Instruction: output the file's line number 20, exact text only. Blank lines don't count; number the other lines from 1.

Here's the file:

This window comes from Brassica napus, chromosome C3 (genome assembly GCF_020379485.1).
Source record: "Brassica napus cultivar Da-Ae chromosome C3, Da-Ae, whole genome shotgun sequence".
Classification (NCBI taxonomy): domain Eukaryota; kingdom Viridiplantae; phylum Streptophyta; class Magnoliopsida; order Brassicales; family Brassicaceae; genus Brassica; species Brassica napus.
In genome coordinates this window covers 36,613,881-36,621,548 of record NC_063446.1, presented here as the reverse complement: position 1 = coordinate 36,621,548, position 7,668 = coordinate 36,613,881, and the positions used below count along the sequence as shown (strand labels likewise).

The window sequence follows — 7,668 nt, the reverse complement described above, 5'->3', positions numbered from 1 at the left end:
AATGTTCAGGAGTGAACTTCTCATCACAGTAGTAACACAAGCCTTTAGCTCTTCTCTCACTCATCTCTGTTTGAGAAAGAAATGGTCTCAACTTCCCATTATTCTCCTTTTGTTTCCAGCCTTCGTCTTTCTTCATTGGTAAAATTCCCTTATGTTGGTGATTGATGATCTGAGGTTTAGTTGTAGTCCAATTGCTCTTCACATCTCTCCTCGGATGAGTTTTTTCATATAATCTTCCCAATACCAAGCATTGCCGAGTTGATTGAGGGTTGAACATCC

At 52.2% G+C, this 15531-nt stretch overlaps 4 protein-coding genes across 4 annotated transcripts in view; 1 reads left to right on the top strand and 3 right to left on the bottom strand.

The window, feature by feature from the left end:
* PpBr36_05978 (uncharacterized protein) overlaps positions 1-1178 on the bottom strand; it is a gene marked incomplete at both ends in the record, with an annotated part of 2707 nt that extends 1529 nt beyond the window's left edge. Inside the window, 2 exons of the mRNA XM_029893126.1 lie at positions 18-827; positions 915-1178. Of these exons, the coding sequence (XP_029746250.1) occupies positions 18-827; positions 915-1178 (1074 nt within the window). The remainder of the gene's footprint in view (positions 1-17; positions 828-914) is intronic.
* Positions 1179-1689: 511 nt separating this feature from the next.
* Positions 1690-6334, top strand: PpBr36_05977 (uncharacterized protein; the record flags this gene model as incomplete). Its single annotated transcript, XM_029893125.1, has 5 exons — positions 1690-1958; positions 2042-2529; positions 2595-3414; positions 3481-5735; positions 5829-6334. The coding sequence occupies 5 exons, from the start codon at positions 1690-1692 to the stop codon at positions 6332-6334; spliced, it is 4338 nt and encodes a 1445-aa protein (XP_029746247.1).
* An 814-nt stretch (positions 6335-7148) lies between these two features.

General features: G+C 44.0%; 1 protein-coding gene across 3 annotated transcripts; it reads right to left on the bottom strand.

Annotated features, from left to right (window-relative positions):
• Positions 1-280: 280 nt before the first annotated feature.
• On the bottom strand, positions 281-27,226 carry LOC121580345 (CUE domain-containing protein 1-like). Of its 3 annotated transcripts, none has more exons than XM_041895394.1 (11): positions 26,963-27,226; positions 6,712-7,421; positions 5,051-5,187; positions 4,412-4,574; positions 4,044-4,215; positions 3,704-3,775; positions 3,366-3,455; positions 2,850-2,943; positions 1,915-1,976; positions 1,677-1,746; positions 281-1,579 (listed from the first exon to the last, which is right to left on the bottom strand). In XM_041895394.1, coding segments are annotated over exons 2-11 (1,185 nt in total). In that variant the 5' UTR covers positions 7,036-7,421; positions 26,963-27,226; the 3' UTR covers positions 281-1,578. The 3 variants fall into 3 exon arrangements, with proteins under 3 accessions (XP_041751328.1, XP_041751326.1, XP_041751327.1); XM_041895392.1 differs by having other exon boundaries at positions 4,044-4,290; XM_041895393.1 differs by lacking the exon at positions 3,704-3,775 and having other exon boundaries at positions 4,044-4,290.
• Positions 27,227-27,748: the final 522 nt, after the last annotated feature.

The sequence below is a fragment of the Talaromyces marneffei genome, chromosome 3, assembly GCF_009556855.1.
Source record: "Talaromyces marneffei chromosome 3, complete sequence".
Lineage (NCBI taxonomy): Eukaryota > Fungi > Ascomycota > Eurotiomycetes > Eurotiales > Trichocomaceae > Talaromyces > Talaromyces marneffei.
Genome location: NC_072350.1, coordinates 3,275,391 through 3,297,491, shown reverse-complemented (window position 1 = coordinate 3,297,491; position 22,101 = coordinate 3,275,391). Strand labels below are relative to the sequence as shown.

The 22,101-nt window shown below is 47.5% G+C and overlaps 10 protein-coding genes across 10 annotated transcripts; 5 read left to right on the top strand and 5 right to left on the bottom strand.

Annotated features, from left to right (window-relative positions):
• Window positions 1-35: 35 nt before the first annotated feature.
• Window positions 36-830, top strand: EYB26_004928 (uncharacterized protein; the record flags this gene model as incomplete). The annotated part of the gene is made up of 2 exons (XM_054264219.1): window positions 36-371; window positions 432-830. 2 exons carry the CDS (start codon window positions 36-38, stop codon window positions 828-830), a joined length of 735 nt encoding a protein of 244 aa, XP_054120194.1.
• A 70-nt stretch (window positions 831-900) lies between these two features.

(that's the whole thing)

Lineage (NCBI taxonomy): Eukaryota > Fungi > Ascomycota > Eurotiomycetes > Eurotiales > Trichocomaceae > Talaromyces > Talaromyces marneffei.